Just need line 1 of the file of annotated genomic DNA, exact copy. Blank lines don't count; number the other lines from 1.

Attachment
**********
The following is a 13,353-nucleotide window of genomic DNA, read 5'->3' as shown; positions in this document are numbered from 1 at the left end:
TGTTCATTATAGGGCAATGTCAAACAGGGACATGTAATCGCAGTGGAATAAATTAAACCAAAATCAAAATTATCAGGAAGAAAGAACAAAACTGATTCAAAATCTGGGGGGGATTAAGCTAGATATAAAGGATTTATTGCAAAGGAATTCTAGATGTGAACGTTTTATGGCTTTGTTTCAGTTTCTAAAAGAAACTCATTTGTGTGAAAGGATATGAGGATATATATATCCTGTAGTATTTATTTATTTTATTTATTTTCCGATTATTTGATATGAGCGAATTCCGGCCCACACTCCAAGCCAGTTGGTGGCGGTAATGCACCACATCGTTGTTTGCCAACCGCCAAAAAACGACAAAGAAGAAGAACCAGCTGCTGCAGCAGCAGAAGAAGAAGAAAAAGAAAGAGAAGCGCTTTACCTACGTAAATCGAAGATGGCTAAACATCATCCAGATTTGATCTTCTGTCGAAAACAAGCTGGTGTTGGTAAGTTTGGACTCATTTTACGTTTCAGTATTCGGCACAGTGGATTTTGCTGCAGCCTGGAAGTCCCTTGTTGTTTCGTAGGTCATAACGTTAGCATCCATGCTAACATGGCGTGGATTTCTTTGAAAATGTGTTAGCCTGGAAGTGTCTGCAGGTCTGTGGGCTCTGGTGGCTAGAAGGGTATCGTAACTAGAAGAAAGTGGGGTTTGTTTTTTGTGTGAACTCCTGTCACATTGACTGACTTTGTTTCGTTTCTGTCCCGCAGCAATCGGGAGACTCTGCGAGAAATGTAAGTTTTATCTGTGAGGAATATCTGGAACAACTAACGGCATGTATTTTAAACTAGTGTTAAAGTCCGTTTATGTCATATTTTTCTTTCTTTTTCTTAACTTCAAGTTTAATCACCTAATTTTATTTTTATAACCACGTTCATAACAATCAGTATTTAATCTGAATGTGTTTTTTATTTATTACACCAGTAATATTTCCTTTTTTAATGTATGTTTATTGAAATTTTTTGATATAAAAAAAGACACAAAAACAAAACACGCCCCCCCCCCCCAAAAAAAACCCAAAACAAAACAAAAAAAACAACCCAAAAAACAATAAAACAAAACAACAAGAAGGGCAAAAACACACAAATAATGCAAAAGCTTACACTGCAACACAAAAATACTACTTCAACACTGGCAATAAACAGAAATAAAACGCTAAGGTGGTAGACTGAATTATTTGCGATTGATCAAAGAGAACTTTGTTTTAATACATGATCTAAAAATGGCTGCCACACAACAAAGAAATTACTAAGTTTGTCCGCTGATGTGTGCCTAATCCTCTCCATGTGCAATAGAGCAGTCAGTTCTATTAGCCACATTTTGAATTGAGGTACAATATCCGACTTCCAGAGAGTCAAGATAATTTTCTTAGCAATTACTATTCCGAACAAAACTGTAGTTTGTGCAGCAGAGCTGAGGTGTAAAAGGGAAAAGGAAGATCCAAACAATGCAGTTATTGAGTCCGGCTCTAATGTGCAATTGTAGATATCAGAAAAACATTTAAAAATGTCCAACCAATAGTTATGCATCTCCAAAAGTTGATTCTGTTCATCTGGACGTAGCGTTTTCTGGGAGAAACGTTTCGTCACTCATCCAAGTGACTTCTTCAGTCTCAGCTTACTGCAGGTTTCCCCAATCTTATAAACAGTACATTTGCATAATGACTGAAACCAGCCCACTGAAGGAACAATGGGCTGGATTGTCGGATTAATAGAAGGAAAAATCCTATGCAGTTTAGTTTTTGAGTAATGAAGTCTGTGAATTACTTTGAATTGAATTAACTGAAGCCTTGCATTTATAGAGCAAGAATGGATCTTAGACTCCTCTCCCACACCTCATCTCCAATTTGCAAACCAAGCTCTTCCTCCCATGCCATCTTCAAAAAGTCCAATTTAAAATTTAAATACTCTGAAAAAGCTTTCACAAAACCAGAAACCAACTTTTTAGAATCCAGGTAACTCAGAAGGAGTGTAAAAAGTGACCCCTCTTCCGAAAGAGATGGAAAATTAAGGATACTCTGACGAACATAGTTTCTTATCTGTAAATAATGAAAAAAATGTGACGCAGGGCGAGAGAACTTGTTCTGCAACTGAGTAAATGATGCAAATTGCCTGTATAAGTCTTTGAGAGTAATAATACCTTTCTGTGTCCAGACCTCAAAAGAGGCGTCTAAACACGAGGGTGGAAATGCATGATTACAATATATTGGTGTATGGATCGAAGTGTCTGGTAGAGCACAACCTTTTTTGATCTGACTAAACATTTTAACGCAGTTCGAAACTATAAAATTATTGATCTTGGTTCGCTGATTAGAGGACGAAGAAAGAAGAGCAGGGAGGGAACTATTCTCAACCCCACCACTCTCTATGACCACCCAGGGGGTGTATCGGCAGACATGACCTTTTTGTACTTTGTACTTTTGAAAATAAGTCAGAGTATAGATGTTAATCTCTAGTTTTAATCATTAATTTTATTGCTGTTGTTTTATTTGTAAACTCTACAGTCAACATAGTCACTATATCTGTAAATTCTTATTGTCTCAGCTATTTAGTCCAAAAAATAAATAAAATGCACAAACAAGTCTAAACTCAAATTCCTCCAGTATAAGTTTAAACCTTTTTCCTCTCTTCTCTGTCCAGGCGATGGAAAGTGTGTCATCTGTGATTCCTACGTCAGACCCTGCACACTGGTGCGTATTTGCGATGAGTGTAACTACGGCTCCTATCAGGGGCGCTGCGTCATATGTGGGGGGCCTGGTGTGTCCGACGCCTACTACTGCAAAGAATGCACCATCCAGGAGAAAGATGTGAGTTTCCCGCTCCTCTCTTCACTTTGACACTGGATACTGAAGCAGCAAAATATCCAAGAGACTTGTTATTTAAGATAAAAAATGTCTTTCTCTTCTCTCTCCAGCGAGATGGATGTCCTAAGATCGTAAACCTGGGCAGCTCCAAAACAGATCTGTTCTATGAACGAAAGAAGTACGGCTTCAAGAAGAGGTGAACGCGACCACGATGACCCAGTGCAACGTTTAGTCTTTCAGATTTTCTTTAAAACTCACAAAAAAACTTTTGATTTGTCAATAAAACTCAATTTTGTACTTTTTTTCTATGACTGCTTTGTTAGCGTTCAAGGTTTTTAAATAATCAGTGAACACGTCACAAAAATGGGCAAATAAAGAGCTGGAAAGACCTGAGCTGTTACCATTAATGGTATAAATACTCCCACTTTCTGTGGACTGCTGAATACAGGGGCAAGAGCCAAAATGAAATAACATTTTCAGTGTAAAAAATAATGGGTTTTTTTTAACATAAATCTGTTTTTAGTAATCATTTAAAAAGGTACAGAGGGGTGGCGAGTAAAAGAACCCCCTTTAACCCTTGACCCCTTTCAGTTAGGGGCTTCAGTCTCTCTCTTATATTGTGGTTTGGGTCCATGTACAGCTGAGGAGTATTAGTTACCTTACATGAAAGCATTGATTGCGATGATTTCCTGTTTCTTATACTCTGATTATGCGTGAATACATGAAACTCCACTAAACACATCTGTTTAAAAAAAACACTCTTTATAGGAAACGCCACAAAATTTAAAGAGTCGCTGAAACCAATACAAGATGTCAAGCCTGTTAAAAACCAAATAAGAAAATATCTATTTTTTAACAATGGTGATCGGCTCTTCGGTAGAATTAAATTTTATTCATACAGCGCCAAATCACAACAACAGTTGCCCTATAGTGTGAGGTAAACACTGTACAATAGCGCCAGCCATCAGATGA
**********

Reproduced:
The following is a 13,353-nucleotide window of genomic DNA, read 5'->3' as shown; positions in this document are numbered from 1 at the left end: